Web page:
'Angelina Jolie Effect' Prompted More Testing for Breast Cancer Genes: Study – WebMD http://t.co/tV6bF2ScI0
— WebMD (@WebMD) September 4, 2014
Angelina raised awareness of BRCA testing http://t.co/vcN4wYwjIE But more efforts needed to increase understanding http://t.co/3fVsEr7PIF …
— Dr. Muin Khoury (@DrKhouryCDC) September 4, 2014
Just another way Angelina Jolie is helping women everywhere: http://t.co/VO2Zbyf0R4
— ELLE Magazine (US) (@ELLEmagazine) September 4, 2014
First, the good news: Angelina Jolie's highly publicized double mastectomy, which she underwent after learning she carries the risky BRCA1 gene, has pushed droves of women to get tested for the mutation, according to a new study. "The Angelina effect seemed to increase the awareness and the referral for women who were truly at high risk for hereditary breast cancer," Andrea Eisen, head of the Familial Cancer Program at Sunnybrook Health Science Centre in Toronto, said last week—and obviously, that's great.
The bad news? According to another, just released study, women with breast cancer who think they can outwit the disease by getting a double mastectomy, Angelina-style, are only giving themselves false confidence. Angelina's double mastectomy was preventative, but when double mastectomies are done as a treatment method on women who already have tumors, they're no more effective at increasing breast cancer survival rates than simply removing a tumor and leaving the rest of the breasts intact.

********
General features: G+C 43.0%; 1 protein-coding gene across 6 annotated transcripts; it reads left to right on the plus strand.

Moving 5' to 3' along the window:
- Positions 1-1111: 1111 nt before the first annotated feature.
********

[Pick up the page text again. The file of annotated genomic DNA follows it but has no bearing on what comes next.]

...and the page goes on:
It's ho-hum, Debbie Downer news, but something that's important to know, since double mastectomies are complicated procedures, and shouldn't be executed just because the patient thinks it's more helpful for her survival rate. But, then again, even if this follow-up study doesn't bring the most hopeful news, isn't any conversation about breast cancer helpful by raising awareness? (I certainly think Angelina, who wrote that brilliant New York Times piece, would agree.)